Gareth Southgate is focused on outmanoeuvring Italy in Sunday’s Euro 2020 final rather than the hullabaloo surrounding England’s shot at winning just a second ever trophy.
The nation will come to a standstill when the Three Lions walk out to a rocking Wembley and attempt to follow in the footsteps of the World Cup heroes of 1966.
England’s second major tournament final offers an unforgettable opportunity to Southgate and his players, who are looking to end the 55-year wait for a trophy by lifting a first ever European Championship crown.
Asked if he has a sense of the history he is at the heart of, the Three Lions boss told BBC Radio 5 Live: “Well, I’m trying not to at the moment.
“We have been tucked away in our base camp, which has been perfect for us. We’ve been able to prepare without any distractions.
“It’s really felt like home for the last four weeks. It was a bit sad to leave the room, actually.
“But I think that that’s been very important for us through a tournament where so many matches were being played at Wembley.
“There has been a lot of expectation, there has been excitement and we’ve been able to calmly go about our business, really, and we see tomorrow very much the same.
“Of course we’ll feel the energy as we get closer to the kick-off and as we get closer to the stadium.
“But it’s no use us playing the game over and over again tonight.
“We’ve got to have our composure and energy levels right for tomorrow, and I think the players are ready. They know the opponent, they know what they need to do.
“We said before the semi-final there’s very few scenarios as a group they haven’t been through and individually.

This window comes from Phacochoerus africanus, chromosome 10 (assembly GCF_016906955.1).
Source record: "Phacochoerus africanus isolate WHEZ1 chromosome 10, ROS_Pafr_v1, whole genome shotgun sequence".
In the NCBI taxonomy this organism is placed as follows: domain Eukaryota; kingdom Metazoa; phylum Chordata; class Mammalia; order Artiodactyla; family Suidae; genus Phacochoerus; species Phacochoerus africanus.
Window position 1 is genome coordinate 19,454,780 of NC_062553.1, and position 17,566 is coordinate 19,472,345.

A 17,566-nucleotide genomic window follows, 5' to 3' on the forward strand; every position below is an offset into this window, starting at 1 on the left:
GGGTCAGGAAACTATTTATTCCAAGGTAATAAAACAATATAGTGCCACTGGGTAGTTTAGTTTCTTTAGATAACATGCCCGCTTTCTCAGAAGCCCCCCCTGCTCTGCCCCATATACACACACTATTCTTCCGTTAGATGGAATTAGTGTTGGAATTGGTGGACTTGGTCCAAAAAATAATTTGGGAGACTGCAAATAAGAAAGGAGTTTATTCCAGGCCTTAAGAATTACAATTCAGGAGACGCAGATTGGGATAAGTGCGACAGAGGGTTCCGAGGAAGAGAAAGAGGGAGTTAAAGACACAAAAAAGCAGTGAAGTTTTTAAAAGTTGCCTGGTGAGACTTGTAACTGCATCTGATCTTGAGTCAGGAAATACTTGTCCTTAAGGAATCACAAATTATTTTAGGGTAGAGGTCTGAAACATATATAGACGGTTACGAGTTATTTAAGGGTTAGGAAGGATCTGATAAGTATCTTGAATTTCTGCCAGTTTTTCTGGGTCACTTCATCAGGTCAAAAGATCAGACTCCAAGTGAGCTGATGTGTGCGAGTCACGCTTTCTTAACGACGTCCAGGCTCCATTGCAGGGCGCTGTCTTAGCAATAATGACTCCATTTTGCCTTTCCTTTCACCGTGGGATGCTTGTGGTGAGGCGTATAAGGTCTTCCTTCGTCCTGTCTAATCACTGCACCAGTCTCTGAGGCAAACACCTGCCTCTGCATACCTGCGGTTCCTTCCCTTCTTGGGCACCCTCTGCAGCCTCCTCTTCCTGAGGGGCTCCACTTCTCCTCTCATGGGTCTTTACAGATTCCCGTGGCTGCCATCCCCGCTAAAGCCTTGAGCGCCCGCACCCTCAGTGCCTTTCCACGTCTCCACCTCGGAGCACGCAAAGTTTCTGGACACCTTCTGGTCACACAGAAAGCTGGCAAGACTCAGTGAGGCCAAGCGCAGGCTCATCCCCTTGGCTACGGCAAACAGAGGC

“It’s going to be a fantastic event and brilliant to be a part of. We’re really looking forward to the challenge.”
England left St George’s Park for the final time on Saturday afternoon and headed south, with staff lining the road out of the training base as hundreds of people waited outside to wave them off.
“We’ve been conscious not to change anything this week so normal preparation for a game for us,” said Southgate, whose side will have played six of their seven Euro 2020 matches on home soil.
“Of course we’re aware of the heightened excitement and expectation. On our way out of St George’s, people waiting to see us off.
“It’s lovely that the whole country seems to be really wrapped up in this tournament.
“When you drive past people and their tooting their horns and their flags are flying out the back of their cars it’s hard not to notice that all of that, really.”
Phil Foden is the only doubt heading into Sunday’s final due to what Southgate calls a “fairly minor foot injury” that requires further assessment.
The England playmaker’s ability to unpick defences would be a welcome tool against Roberto Mancini’s Italy, who head into the match unbeaten in a remarkable 33 matches having impressed throughout the Euros.
“I think they’ve got some experienced players,” Southgate said.
“They’ve got some super footballers in midfield – Jorginho, (Marco) Verratti in particular, (Nicolo) Barella – so very good players.
“(Lorenzo) Insigne I remember scoring against our Under-21s in the tournament before I took over and has been outstanding for Napoli over the years.
“We know what they’re capable of, their run of form is phenomenal, really. I mean, only three draws, never mind defeats, out of their last 29-30 matches.
“That’s an incredible run and huge credit to their whole group and to Roberto.”
Former England defender Southgate also has an appreciation for experienced, but not infallible, Azzurri centre-backs Giorgio Chiellini and Leonardo Bonucci.
“Well, first and foremost, defensive warriors, really,” he said. “You can see how composed they are with the ball.
“I mean, they both played in a Juventus side that have had a consistent way of playing for a long time. They’ve got the ability to play out from the back.
“But of course in the end defenders are judged on clean sheets and I don’t know how many those two would have between them but they must be racking them up.
“So, vastly experienced but also not flawless and every team has strengths and weaknesses. We’re the same.
“It’s our job to try to exploit whatever weaknesses we can find.”
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